The league as a whole made 77.1% of its FTAs last year, and if Laker opponents had been in line with that average, the Lakers' D would have surrendered an additional 35 points, or 0.42 points per game. That's not a huge number but could swing a game at some point. Even worse, if the Lakers get especially unlucky - like Portland, whose opponents made over 80% of their FTAs last season - you could be talking about more than a point per game, which is certainly enough to change a win to a loss.

Just something to keep in mind if, as seems very likely and as happened last year, the race for home-court advantage in the playoffs comes down to a single game one way or the other.

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4.  Kobe's Free Throw Attempts.

In 2008-09, Kobe made it to the free throw line with much less frequency than he had in years prior. Here are his ratios of FTAs to FGAs for each of the past six seasons:

  • 2003-04: 0.45
  • 2004-05: 0.50
  • 2005-06: 0.38
  • 2006-07: 0.44
  • 2007-08: 0.44
  • 2008-09: 0.33

That last number is a career low for him, and I'm very interested to find out if it was a flukey outlier year or an advance warning of something else. The lower free throw rate wasn't a problem in and of itself - he obviously had a great year in spite of it, and the advanced individual metrics tend to agree that on the whole, he was the Same Old Kobe - but it could be a leading indicator of his coming decline phase.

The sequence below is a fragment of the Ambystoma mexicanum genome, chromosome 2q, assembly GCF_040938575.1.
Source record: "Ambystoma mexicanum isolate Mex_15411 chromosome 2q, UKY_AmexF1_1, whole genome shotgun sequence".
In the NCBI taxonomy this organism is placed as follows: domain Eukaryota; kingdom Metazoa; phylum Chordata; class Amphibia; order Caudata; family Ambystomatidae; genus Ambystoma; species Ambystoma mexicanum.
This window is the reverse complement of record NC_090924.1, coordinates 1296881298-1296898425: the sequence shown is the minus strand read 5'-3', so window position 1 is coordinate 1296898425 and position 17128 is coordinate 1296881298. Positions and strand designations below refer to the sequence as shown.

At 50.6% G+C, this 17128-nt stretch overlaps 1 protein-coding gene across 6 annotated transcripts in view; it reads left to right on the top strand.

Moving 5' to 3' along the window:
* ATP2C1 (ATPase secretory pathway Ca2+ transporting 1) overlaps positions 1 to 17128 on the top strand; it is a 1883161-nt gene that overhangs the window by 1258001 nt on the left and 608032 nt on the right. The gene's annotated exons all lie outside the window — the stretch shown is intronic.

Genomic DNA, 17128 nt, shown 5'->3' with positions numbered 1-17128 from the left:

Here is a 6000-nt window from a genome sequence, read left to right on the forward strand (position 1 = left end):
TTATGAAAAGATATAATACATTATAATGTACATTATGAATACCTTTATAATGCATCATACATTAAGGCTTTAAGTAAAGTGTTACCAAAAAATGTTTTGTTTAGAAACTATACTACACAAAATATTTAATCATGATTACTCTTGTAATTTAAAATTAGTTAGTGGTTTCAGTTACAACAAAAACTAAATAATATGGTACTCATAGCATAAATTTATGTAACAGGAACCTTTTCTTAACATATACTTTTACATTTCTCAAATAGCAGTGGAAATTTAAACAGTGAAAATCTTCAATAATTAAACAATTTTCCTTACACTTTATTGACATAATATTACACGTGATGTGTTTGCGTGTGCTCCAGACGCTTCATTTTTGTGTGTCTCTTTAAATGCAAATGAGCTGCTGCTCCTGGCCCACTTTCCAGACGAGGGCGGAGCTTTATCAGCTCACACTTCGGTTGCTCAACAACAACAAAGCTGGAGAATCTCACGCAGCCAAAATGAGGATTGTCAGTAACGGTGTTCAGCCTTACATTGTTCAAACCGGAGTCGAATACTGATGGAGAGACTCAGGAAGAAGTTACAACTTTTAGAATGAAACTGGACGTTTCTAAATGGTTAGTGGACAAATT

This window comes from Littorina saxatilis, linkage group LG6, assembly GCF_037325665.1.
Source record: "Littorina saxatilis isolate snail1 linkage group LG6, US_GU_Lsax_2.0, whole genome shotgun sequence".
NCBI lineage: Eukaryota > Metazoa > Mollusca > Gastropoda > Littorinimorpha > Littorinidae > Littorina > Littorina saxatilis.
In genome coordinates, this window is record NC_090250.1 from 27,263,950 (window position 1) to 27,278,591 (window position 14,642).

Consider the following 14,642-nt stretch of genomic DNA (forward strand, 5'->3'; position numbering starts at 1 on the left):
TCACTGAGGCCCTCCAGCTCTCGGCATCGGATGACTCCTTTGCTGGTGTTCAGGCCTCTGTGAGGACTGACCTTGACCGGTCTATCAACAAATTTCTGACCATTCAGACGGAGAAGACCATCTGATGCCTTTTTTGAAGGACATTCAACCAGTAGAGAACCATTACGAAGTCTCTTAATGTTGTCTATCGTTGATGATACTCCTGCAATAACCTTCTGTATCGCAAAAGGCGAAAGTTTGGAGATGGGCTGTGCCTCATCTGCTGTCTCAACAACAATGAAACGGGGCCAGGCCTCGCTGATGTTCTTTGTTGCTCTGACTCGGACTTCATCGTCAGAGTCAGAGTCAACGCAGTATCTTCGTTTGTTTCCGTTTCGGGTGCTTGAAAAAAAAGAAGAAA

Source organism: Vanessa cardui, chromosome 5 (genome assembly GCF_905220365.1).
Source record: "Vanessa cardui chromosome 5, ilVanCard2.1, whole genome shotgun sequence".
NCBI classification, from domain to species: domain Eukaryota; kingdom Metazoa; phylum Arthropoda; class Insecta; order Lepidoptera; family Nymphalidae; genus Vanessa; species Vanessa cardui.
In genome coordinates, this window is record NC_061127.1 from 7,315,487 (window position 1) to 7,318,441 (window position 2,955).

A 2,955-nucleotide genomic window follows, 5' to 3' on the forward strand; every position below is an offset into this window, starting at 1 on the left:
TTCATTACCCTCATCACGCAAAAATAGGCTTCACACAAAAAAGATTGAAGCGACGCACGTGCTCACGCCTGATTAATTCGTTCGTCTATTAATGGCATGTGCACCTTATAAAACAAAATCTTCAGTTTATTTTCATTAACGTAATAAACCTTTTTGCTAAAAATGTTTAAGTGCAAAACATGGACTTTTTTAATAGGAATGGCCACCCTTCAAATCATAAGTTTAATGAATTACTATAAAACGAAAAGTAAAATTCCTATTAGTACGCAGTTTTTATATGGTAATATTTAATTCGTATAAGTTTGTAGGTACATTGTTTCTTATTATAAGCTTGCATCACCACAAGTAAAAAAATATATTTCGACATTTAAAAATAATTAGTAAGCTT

One thing that happens to wing players is that as they get older, they drive to the basket less than they did in their spry 20s. That's partly motivated by physical preservation: injuries are more difficult to recover from as one gets older, so it makes sense to avoid getting pounded. But it's also motivated by necessity. Older players don't go to the whole as much because they can't do it. They can't take fools off the dribble as they once did.

I'm not arguing that this is what's happening to Kobe, but I am throwing it out as a possibility. It's also a possibility that this is happening, and that Kobe will nonetheless adjust his game, as Michael Jordan famously did, to remain a potent offensive force in his later years. News reports this summer about Kobe working on his post game suggest that he knows what's coming and is determined to stay ahead of the curve.

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5.  DJ Mbenga's Block Rate.

Yeah, you heard me. DJ Mbenga, bitches!

All right, this one isn't really that important, big picture-wise. It's just, we've been pretty neglectful of DJ in our season preview pieces so far, and he's definitely due for some respect. Come on... who doesn't love DJ Mbenga!

The thing is, his block rate actually is outstanding. Last year when he was in the game, he blocked almost 7% of opponents' field goal attempts. That's a better rate than was posted by Dwight Howard or Chris Andersen, to toss out just a few notable examples. In the preseason this year, DJ swatted 12 shots in six games.

With both Pau and Bynum nursing owies, it's possible that we'll see more Mbenga Time than we expect. DJ plays offense about as well as I speak Congolese (not actually a language, it turns out), but he's better than fine defensively.

So DJ, if you're reading this, we here at SS&R love you just the way you are. Keep doing what you're doing.

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I should mention, the source for many of the above numbers is the awesome Basketball Prospectus, the website run by Kevin Pelton and Bradford Doolittle. Kevin and Bradford do a lot of incredibly valuable work in basketball analytics, and if this topic interests you in the least I encourage you to purchase their season-preview book, available here. It's both a great read and a trove of insightful data. I've been devouring the book in an attempt to get ready for the season, and I recommend it to you all without reservation.